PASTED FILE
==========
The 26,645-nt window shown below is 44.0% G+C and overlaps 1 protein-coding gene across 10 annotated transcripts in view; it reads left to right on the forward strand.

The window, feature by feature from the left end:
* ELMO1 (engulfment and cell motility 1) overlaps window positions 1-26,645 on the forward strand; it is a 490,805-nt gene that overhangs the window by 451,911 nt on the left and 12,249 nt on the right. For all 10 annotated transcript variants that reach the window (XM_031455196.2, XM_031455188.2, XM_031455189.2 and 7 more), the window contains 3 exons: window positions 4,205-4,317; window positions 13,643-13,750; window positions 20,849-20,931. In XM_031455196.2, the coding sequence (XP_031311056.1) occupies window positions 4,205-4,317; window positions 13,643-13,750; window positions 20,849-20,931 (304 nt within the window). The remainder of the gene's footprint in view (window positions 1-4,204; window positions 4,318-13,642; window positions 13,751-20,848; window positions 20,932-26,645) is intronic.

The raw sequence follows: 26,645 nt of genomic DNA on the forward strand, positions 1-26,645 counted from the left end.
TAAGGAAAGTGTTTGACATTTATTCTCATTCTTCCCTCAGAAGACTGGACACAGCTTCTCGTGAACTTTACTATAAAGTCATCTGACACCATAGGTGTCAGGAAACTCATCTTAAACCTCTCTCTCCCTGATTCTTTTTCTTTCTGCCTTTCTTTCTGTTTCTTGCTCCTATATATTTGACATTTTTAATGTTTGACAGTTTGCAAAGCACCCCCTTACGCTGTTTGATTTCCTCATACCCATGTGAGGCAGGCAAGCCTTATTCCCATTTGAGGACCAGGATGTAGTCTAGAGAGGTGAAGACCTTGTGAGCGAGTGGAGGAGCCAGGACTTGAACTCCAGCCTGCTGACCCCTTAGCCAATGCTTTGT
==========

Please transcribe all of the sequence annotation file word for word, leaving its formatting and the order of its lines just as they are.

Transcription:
The 26,645-nt window shown below is 44.0% G+C and overlaps 1 protein-coding gene across 10 annotated transcripts in view; it reads left to right on the forward strand.

The window, feature by feature from the left end:
* ELMO1 (engulfment and cell motility 1) overlaps window positions 1-26,645 on the forward strand; it is a 490,805-nt gene that overhangs the window by 451,911 nt on the left and 12,249 nt on the right. For all 10 annotated transcript variants that reach the window (XM_031455196.2, XM_031455188.2, XM_031455189.2 and 7 more), the window contains 3 exons: window positions 4,205-4,317; window positions 13,643-13,750; window positions 20,849-20,931. In XM_031455196.2, the coding sequence (XP_031311056.1) occupies window positions 4,205-4,317; window positions 13,643-13,750; window positions 20,849-20,931 (304 nt within the window). The remainder of the gene's footprint in view (window positions 1-4,204; window positions 4,318-13,642; window positions 13,751-20,848; window positions 20,932-26,645) is intronic.

The raw sequence follows: 26,645 nt of genomic DNA on the forward strand, positions 1-26,645 counted from the left end.
TAAGGAAAGTGTTTGACATTTATTCTCATTCTTCCCTCAGAAGACTGGACACAGCTTCTCGTGAACTTTACTATAAAGTCATCTGACACCATAGGTGTCAGGAAACTCATCTTAAACCTCTCTCTCCCTGATTCTTTTTCTTTCTGCCTTTCTTTCTGTTTCTTGCTCCTATATATTTGACATTTTTAATGTTTGACAGTTTGCAAAGCACCCCCTTACGCTGTTTGATTTCCTCATACCCATGTGAGGCAGGCAAGCCTTATTCCCATTTGAGGACCAGGATGTAGTCTAGAGAGGTGAAGACCTTGTGAGCGAGTGGAGGAGCCAGGACTTGAACTCCAGCCTGCTGACCCCTTAGCCAATGCTTTGT